Supertramp ‘Breakfast in America’The theory has it that Supertramp predicted the 9/11 with their 1979 ‘Breakfast in America’ album cover. There are several details that supposedly predict the 2001 attack on the Twin Towers. The cover art shows Manhattan through the window of a plane.The title “Breakfast in America” refers to the time and location of the attacks. If you mirror the album cover, you will see that the ‘U’ and the ‘P’ above the towers SPELL OUT 9/11.
Presumably, Supertramp financier Stanley August Miesegaes was a Mason who used the cover art of the band's best-selling album to reveal details about a planned ‘event’ against the World Trade Center.
Michael Jackson ‘Blood On The Dance Floor’Some people believe that Michael Jackson predicted 9/11 with the cover of his 1997 album ‘Blood on the Dance Floor: HIStory in the Mix.’ On the cover, Jackson stands in front of a city skyline with thick clouds in the background. These are thought to be the clouds of dust from the collapse of the Twin Towers. The position of singer’s hands points at where a ‘9’ and an ‘11’ would be located on a clock face. Some people say that his hands are at ‘8’ and ‘10,’ making the time 8:50 (the attacks began at 8:46 AM). The album title is supposed to symbolize the bloodshed of those killed in the attacks.
Radiohead ‘Kid A'The theory that claimed that Kid A predicted 9/11 was first stated by writer Chuck Klosterman in his book ‘Killing Yourself to Live’ and has gained traction on the Internet.
Allegedly, the songs on the album tell the story of 9/11 through their sequence, the change in music, and most importantly, their lyrics.
The first song on Kid A paints the Manhattan skyline at 8:00 A.M. on Tuesday morning. The song is titled ‘Everything in Its Right Place.’ But something happens three and a half minutes into ‘Kid A,’ and it suddenly doesn't feel right, and you don't exactly know why. ‘Everyone has got the fear/What's going on?’ Radiohead frontman Thom Yorke sings on ‘The National Anthem,’ the apocalyptic, horn-laden centerpiece track of the album.
Since this, fans have continued the theory by analyzing ‘Kid A’s album art in addition to the lyrics. Many say that the album’s front cover, inside cover art, and the hidden booklet all feature fiery and disturbing images, including what are said to look like two towers burning in one corner.
The Beatles ‘Abbey Road’This is perhaps the most well-known album cover conspiracy. It alleges that Paul McCartney died in a 1966 car crash and was secretly replaced by a look-alike. Supposedly, band’s managers decided to cover up his death. But the group felt bad about lying to their fans and left some clues on the album cover of ‘Abbey Road,’ released in 1969.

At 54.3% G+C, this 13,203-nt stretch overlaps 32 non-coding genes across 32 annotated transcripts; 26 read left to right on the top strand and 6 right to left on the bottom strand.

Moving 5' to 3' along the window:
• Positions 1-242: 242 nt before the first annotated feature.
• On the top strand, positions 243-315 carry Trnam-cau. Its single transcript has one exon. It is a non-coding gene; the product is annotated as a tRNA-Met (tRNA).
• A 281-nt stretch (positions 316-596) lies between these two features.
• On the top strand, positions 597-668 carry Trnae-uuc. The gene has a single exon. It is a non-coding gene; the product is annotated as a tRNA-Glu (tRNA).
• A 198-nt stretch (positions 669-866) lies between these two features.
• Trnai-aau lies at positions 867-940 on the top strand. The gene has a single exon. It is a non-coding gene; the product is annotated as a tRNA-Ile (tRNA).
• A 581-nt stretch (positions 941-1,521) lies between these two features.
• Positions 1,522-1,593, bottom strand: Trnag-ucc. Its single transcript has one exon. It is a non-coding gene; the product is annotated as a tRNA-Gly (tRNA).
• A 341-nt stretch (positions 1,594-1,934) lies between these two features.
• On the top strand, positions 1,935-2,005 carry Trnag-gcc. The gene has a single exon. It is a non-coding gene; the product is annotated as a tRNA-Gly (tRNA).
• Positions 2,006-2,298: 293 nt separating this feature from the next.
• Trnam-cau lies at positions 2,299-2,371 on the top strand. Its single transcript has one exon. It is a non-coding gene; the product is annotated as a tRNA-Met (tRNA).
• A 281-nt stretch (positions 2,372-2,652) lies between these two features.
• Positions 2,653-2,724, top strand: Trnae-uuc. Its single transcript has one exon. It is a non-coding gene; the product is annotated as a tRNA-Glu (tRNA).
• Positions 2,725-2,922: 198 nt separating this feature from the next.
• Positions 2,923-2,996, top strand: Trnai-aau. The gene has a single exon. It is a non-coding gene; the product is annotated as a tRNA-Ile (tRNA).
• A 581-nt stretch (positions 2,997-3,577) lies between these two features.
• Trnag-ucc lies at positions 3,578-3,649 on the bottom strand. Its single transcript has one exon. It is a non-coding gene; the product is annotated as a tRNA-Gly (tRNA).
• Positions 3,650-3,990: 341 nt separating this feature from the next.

Here are a few crazy ideas about the clues on the cover:
John, George, Ringo, and Paul walk across the street as if in a funeral procession, with their outfits representing their respective roles in the ceremony: white for a clergyman, jeans for the gravedigger, black for the undertaker, and barefoot Paul as the dead man.
The white VW Beetle in the background has the registration LMW 28IF - 28 being the age conspiracy theorists say Paul would have been IF he hadn't 'died.' In fact, Paul was 27 when Abbey Road was released - but fortunately for the theorists, Indian mystics count a person's age from conception, not birth, in which case Paul would have indeed been 28. It has also been suggested that the LMW stands for 'Linda McCartney Weeps' - referring to his new wife whom he had married earlier that year.
Also, Paul McCartney is left-handed, but on the cover of the album, he holds his cigarette in his right hand. Fun fact: the cigarettes at that time were commonly referred to as 'coffin nails.'
The Beatles ‘Sgt. Pepper's Lonely Hearts Club Band’Sgt. Pepper’s is The Beatles 8th studio album, released in 1967. The cover image that was captured for the record was a difficult picture to take. 57 life-sized cardboard photographs of celebrities were constructed. The band also used nine waxwork models, a stone bust, a portable TV, four statuettes and a doll wearing a jumper with the words ‘Welcome the Rolling Stones.’ But, most importantly, The Sgt. Pepper’s cover appears to show a funeral service, and all of the celebrities featured in the picture have a common death experience. Like all Beatles album covers, it has been suggested that a large number of clues imply Paul McCartney’s death. Most of the people featured on the cover had either died young or experienced a near-death accident. Bob Dylan’s suffered a bad 1966 motorcycle crash, Stuart Sutcliffe (Beatles’ original bass player) passed away in 1962. There are also Aleister Crowley, Mae West, Jewish comedian Lenny Bruce, architect Simon Rodia, Robert Peel, Dylan Thomas, Dion, Marilyn Monroe, and many more.
The wreath of yellow flowers included on the cover appears to be in the shape of a left-handed bass guitar. A small white toy car is visible on the lap of the Shirley Temple doll. This is a bizarre feature that has been attributed to a possible car wreck.
And, finally, the cover shows Paul McCartney wearing a hat with the letters O.P.P, which stands for Ontario Provincial Police. This falls in line with the reports that Paul McCartney was replaced with a man named William Sheppard, coming from the Canadian police department.